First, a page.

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Historians at Home: John Marks

January 22nd, 2021

During the first half of 2021 Historical Society staff are sharing on social media how we “curate” our own stories at home.  First up, our Curator of Collections John Marks.

A dog conducts a group of musicians

 

In August 1981, Cranberry Lake, a jug band from around Syracuse, opened for the Preservation Hall Jazz Band at Rose Hill Mansion. I bought their record and still play it regularly. Concerts were held in the field on the west side of Route 96A – did you attend any?

 

 

 

 

Group of men standing and sitting outside

 

In 2003, my wife and I saw Little River Band at the Smith Opera House. They weren’t on my bucket list of bands to see, and none of the members from their Top 40 days were touring. But, we had a really good time and the band played well. That’s what live music is about

 

 

 

Blue baseball hat with a red visor and "STP" patch on the front.

 

When I lived in North Carolina, every silent auction had stuff from NASCAR drivers. You could get four tires used at Daytona, or a piece of fender damaged at Darlington. I bought this hat for my late father-in-law. NASCAR was the one way to explain where I grew up – “You know Watkins Glen? I lived near there.”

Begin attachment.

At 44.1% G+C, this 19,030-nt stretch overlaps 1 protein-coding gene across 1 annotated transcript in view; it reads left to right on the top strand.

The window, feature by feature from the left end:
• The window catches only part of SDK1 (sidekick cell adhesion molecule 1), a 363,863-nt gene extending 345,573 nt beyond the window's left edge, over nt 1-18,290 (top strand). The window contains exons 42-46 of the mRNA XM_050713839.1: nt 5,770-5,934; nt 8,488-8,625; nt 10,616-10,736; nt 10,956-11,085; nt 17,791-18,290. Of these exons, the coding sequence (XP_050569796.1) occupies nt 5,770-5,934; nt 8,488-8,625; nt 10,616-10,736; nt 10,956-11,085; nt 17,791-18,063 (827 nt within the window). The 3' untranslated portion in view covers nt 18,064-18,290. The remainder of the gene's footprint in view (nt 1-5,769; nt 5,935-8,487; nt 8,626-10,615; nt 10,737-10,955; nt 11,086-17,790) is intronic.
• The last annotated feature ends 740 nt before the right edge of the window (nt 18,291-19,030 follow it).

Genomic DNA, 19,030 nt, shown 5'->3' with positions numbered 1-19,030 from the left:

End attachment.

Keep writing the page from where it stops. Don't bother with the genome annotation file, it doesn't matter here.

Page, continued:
red view-master viewer

 

The View-Master was introduced at the 1939 World’s Fair. It was a way to sell tourists 3-D color images of their vacation trips. By the 1960s, View-Masters were marketed to children with their favorite TV shows, but you can still buy scenic discs today.

 

 

Tall, clear glass bottle

 

 

I received this Geneva Bottling Works bottle, circa 1920, as a wedding gift. It’s a conflict of interest for curators to collect the same things as their museum, but I got it before I came to Geneva and the Historical Society has bottles like this one. Bottles are fun to collect, but hard to photograph.

 

 

 

 

Brown glass bottle with "Lake Drum Brewing Geneva, NY" and an image of a canoe in the water printed on it.

 

 

My love of Lake Drum Brewing is partially historical. Prior to railroads and large companies, each village had its own brewer and beer stayed local. Customers could drink it in taverns or take beer home in a pail or whatever they had. Glass growlers like this one came into use in the 1990s as small brewers sold directly to customers

 

 

 

electric skillet with white cover

 

When I was growing up, local hardware stores sold everything from a single screw to kitchen appliances suitable for wedding gifts. When my “wedding gift electric skillet” stopped working, I bought this one at Church’s Hardware on Exchange Street. I think about the two Vinnies when I use it.

 

 

 

Black hockey puck with "Hobart," "Statesmen" and a large "H" printed on it

 

When he was younger, my son loved going to Hobart hockey games. He never skated or played but he was fascinated watching them – and he thought the rec center concession stand was great.

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